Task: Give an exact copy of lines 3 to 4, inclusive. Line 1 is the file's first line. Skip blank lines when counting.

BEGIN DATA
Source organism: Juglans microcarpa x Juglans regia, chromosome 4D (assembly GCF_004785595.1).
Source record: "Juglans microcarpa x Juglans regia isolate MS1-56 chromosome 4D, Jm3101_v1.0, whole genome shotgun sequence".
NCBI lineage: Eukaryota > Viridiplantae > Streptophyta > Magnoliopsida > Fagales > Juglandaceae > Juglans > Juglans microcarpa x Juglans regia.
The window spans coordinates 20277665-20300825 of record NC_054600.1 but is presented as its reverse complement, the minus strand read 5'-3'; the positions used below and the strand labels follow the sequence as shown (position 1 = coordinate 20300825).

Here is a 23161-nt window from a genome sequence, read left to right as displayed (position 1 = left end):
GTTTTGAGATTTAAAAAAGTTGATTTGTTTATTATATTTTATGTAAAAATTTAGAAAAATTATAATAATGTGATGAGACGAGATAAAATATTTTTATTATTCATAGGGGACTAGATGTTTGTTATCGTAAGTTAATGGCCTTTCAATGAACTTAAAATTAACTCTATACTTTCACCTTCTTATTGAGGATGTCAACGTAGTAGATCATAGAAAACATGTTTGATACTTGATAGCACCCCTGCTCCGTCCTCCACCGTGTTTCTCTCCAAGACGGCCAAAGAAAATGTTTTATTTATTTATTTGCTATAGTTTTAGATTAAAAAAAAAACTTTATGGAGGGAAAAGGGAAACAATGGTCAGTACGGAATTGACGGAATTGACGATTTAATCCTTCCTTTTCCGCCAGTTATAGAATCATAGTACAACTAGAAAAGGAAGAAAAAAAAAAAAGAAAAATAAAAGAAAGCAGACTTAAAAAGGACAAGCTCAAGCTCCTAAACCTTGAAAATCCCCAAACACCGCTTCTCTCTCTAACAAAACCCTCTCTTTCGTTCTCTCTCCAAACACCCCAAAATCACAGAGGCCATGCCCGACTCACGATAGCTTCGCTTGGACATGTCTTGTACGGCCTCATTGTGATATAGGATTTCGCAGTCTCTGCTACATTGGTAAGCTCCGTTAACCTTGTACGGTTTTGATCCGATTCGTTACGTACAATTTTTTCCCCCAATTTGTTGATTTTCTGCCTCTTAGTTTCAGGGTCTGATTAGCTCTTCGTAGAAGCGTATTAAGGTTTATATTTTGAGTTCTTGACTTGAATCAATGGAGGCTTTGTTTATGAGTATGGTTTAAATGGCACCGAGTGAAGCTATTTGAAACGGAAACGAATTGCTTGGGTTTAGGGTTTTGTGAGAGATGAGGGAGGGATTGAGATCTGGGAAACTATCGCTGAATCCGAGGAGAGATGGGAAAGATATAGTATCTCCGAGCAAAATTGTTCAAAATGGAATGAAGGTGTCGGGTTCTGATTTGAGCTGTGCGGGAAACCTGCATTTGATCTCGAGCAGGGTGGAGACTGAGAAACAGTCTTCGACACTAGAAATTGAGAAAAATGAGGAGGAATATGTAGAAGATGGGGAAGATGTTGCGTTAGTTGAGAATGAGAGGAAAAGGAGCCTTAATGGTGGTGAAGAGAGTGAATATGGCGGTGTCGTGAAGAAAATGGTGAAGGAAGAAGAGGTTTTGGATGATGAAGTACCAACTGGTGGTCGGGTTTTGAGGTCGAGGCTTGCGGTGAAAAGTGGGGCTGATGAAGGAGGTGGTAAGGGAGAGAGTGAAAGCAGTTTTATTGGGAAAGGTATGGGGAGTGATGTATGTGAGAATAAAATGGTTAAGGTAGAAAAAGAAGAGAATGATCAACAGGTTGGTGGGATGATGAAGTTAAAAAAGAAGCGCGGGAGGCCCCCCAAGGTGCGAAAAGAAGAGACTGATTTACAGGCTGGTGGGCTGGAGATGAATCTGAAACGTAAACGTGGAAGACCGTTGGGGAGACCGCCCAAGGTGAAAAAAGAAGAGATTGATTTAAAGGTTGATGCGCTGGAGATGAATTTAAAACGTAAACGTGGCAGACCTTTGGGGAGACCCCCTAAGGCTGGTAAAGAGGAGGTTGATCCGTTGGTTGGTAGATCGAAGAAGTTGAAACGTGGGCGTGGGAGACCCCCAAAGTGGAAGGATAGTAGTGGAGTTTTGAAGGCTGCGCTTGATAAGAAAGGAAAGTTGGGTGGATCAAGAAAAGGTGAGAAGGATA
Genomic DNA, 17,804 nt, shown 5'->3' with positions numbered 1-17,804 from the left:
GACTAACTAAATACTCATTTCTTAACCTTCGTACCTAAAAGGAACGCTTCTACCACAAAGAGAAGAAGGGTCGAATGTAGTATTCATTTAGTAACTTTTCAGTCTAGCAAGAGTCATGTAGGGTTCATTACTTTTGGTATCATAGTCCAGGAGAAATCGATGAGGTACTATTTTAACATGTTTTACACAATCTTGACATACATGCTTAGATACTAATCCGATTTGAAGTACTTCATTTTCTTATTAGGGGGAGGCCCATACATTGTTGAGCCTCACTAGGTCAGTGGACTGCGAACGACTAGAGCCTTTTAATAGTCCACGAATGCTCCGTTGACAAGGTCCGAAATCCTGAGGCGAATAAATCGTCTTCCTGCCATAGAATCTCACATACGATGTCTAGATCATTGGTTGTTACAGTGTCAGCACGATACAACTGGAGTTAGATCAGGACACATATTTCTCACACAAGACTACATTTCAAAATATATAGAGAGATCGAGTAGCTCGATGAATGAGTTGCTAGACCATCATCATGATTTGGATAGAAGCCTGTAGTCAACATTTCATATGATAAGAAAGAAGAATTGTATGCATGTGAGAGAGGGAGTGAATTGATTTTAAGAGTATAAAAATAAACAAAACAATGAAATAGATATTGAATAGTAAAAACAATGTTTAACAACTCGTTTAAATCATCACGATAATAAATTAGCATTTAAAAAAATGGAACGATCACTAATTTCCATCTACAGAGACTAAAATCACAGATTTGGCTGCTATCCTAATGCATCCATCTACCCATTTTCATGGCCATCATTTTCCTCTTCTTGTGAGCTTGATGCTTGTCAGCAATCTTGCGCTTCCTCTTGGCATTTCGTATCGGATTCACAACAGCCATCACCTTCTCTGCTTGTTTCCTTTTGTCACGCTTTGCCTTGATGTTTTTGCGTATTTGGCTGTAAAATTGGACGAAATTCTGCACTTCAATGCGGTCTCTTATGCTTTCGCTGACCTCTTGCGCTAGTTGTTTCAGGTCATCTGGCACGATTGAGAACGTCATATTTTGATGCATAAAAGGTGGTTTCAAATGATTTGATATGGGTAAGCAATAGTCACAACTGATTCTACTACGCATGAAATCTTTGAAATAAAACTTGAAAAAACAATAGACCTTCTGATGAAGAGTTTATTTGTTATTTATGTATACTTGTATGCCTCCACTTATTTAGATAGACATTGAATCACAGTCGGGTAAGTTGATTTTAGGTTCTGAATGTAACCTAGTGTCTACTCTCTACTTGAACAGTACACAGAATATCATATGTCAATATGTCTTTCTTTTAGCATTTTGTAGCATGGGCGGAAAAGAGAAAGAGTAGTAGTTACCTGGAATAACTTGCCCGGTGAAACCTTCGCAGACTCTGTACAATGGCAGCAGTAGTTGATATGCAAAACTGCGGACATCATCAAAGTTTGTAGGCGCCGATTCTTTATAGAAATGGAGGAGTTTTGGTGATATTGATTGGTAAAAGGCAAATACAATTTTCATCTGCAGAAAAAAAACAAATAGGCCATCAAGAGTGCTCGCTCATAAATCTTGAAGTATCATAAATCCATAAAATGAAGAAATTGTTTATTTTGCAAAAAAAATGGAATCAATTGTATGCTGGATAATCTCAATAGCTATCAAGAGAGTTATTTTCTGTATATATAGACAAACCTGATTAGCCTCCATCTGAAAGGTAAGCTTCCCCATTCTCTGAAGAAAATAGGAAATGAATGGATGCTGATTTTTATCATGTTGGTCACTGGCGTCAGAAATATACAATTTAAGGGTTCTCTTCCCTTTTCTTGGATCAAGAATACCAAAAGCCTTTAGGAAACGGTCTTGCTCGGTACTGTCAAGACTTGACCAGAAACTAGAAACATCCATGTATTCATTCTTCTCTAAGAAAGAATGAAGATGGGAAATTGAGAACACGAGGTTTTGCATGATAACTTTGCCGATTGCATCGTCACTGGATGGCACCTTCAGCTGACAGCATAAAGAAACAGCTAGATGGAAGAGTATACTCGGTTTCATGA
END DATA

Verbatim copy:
NCBI lineage: Eukaryota > Viridiplantae > Streptophyta > Magnoliopsida > Fagales > Juglandaceae > Juglans > Juglans microcarpa x Juglans regia.
The window spans coordinates 20277665-20300825 of record NC_054600.1 but is presented as its reverse complement, the minus strand read 5'-3'; the positions used below and the strand labels follow the sequence as shown (position 1 = coordinate 20300825).